Up until now, I was a fan of Ryan Gosling, but I had yet to see him in a part that really blew me away. Part of it may have simply been that some of his most acclaimed roles to date were in movies that just weren't quite my cup of tea. But here, in DRIVE, Gosling has his most memorable, iconic role to date. In some ways, he's a throwback to the types of stoic action heroes played by the likes of Steve McQueen or Clint Eastwood. But there's also something off about The Driver, something unstable and unbalanced. Part of that likely comes from the offbeat, arthouse sensibilities of Nicolas Winding Refn - he crafts scenes that walk the line between darkly comic and flat-out weird. And he makes The Driver quirky to the point where some have speculated if he was legitimately supposed to have some sort of disorder. To me, I saw The Driver as a stand-in for the archtypal Hollywood star, maybe even for Hollywood itself. A cool and flashy exterior hiding a dark and disturbing underside. In that sense, there's an almost Lynchian darkness and surrealist poetry to DRIVE. You get the sense that while certain scenes feel off, almost abstract, there's a lot of meaning and metaphor bubbling just beneath the surface.
The supporting cast of DRIVE is fantastic. A lot of people are talking about Albert Brooks in an against-type role as Bernie, a tough-as-nails crime boss. And they are right to praise the performance - Brooks is menacing, unpredictable, and downright scary as Bernie. He's one of the best on-screen villains I've seen in quite some time. Similarly great is Ron Pearlman as Nino, another of the film's nasty criminal antagonists. Pearlman has often played gruff-yet-lovable types, but not here. Here he's funny and charming on occasion, sure, but he's also downright mean. As if that wasn't enough of a one-two punch of awesome, Bryan Cranston is also in the film in a key supporting role as Shannon, one of the few friends of The Driver - a mentor of sorts who also sets him up on key jobs. Cranston plays a much more blue-collar type than we're used to from him, but it's a testament to his greatness that he seems to slip right in to the role. He's so good as Walter White on Breaking Bad that, these days, it's hard to see him as anyone else. but somehow, he effortlessly creates a much different sort of character in Drive. Christina Hendricks also pops up as a low-level criminal. It's a small-ish role, but a key one, and Hendricks does a nice job with it. And man, the fate her character suffers makes for one mind-blowingly memorable scene. Finally, Carrie Mulligan does a great job. Like Gosling, she has to convey a lot without a lot of dialogue. But her expressive performance allows us to easily read between the lines and get a sense of her inner self. And again, the direction is so good at creating emotion, tension, and chemistry that the minimalist dialogue style 100% works.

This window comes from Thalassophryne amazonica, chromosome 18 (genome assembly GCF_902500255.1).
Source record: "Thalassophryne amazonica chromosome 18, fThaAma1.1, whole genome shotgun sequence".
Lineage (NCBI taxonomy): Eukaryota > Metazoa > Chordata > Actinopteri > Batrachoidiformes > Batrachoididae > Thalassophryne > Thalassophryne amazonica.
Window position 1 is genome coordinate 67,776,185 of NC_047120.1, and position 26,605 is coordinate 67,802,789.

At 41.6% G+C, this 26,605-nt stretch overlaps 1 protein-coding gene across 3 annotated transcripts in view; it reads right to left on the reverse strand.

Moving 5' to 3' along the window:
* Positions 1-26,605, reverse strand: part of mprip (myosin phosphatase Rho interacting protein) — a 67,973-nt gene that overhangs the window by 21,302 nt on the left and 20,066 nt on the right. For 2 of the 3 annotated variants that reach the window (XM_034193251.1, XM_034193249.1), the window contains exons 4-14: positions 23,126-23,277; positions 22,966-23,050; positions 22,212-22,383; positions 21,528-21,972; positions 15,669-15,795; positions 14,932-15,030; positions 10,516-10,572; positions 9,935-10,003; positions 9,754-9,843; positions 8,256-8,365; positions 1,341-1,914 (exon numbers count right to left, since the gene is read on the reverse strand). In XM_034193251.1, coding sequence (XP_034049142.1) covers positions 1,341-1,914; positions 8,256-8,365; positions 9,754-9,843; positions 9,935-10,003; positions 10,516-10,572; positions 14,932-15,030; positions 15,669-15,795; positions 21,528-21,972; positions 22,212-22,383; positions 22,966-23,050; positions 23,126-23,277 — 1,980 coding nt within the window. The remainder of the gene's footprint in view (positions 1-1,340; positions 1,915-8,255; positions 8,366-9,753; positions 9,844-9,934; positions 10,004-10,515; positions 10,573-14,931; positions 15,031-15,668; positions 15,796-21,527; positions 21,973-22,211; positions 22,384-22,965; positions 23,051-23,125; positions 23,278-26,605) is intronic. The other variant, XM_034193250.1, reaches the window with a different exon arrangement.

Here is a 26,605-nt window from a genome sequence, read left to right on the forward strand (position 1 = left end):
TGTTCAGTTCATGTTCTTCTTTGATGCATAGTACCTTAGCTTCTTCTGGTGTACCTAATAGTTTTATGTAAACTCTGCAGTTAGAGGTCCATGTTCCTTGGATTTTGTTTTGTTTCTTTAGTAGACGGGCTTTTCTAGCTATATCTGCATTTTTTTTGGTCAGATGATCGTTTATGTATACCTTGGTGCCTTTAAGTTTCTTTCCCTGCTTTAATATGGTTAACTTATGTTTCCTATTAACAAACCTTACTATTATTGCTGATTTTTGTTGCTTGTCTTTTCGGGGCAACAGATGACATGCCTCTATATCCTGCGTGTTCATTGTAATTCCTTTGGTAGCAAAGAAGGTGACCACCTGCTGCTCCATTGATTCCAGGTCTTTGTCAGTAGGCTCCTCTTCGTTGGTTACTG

The performances all help to give life to this neon-lit, ultra-cinematic world that Nicolas Winding Refn has created. Many movies take place in Los Angeles, but in most the setting just feels like a matter of convenience. But DRIVE harkens back to great film noir and neo-noir films - from Sunset Boulevard to Chinatown to Blade Runner to Mulholland Drive - in that Los Angeles itself is a vital character within the movie, and clearly, the movie has a lot to say about the city and the people who call it home.
DRIVE is one of those movies that seeps into your brain and doesn't let go. The visuals, the music, the "feeling" of this movie will stick with me for a long time. You'll want the soundtrack, the eventual blu-ray, and the awesome scorpion-emblazoned jacket that The Driver wears throughout the film. Suffice it to say, go out and see it now if you haven't already - this is one of the year's best and most badass films.
My Grade: A